Three of Pluto’s small moons are locked together in a mutual orbital dance, planetary scientists have found. The discovery provides important context for NASA’s New Horizons spacecraft, which is hunting for undiscovered moons as it hurtles towards a July 14 fly-by of the dwarf planet.

The finding is also a step towards understanding Pluto’s peculiar assortment of at least five moons. “This is telling us some piece of the story of how the system formed,” says Mark Showalter, a planetary scientist at the SETI Institute in Mountain View, California, and lead author of a paper appearing in the June 4 issue of Nature. “We just don’t know what that piece is yet.”

Pluto’s biggest moon, Charon, weighs in at a hefty 11% of the mass of Pluto itself. It may have formed during a cosmic collision early in the Solar System's history, billions of years ago. Debris from that smash may have coalesced into the much smaller moons Styx, Nix, Kerberos and Hydra.

Now, researchers have found that the orbits of Styx, Nix and Hydra became gravitationally locked together at some point. “If you lived in the Pluto system and were sitting on Nix, you would see Hydra go around three times every time Styx goes around twice,” Showalter says. This pattern, known as a three-body resonance, remains stable over time. It is similar to the so-called Laplace resonance that links Jupiter's moons Io, Europa and Ganymede.

“If you know where Hydra and Nix are, you can determine where Styx is,” says Showalter. “It is a little piece of order in the system.” Styx is the smallest of the three moons, and was probably captured into a communal dance by the others.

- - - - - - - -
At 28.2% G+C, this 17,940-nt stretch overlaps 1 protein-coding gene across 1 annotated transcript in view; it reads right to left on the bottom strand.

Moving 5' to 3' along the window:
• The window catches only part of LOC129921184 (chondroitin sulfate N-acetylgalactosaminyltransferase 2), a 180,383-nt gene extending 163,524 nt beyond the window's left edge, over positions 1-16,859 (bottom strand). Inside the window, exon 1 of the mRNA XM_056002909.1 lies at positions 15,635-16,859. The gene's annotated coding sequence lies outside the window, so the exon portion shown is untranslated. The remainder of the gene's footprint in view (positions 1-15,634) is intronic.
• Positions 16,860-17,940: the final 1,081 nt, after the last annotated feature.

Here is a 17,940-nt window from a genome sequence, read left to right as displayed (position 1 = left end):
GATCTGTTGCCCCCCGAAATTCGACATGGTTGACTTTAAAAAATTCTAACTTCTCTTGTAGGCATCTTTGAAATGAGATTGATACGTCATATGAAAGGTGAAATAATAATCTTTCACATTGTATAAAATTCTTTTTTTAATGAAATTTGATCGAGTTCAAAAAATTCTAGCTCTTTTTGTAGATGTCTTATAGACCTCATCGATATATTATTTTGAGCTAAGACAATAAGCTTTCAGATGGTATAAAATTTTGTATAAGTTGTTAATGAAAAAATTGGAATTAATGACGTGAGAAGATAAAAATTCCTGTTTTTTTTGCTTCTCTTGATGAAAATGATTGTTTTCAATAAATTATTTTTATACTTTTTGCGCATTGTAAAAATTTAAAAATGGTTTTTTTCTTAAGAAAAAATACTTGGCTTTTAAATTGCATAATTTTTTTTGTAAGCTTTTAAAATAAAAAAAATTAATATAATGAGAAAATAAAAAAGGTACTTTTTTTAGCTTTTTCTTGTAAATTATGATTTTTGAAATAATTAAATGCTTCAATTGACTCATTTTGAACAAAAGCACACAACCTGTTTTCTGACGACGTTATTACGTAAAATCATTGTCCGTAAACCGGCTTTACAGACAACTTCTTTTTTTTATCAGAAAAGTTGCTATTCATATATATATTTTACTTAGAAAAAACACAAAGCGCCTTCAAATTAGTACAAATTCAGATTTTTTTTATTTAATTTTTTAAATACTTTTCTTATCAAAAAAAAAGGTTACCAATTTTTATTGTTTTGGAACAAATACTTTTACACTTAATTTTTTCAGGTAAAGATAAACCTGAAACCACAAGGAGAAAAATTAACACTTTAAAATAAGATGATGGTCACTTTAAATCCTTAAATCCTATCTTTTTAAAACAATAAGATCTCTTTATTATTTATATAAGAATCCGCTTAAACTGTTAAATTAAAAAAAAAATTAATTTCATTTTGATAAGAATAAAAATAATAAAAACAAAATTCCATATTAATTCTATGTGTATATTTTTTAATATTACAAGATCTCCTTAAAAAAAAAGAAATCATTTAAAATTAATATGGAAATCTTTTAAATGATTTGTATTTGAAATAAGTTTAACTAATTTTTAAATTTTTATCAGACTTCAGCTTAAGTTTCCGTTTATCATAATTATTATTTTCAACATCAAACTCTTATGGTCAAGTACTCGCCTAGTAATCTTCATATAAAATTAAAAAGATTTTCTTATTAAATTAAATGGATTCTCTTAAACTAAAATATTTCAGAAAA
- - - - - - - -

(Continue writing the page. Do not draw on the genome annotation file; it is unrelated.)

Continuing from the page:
Hide and seek
Working with Douglas Hamilton, a planetary astronomer at the University of Maryland in College Park, Showalter searched for the resonance by combing through Hubble Space Telescope observations of how the moons move over time. The researchers also found that Kerberos is much darker than either Nix or Hydra—suggesting that it could be made of a different material—and that Nix and Hydra rotate chaotically on their axes, the only moons known to do so other than Saturn’s moon Hyperion.

The work will help researchers to understand how the Pluto system came to be, says Marina Brozovi, a planetary scientist at the Jet Propulsion Laboratory in Pasadena, California, who has hunted for resonances among Pluto’s moons. “But off the top of my head, I do not see how a Laplace resonance between Styx, Nix and Hydra will shape the science results that come out of New Horizons,” she says.

New Horizons is less than 49 million kilometres from Pluto and closing in fast. It is now searching for small, faint moons that Hubble could not spot. None have been found so far, but unseen moons could be lurking in several places—including along the orbits of moons already known to exist.

Even smaller moons, less than 10% the mass of Styx, could also be lurking between Styx and Hydra, says Simon Porter, a planetary scientist at the Southwest Research Institute in Boulder, Colorado. Porter has been putting hypothetical moons of Pluto into orbital models and seeing which ones might be able to exist in real life.

Showalter thinks that any new moons, if they exist, are likely to be small and orbiting farther out than Hydra, the outermost moon currently known. “But anything I say about Pluto right now could easily be obsolete by next week,” he says. “Or tomorrow.”

This article is reproduced with permission and was first published on June 3, 2015.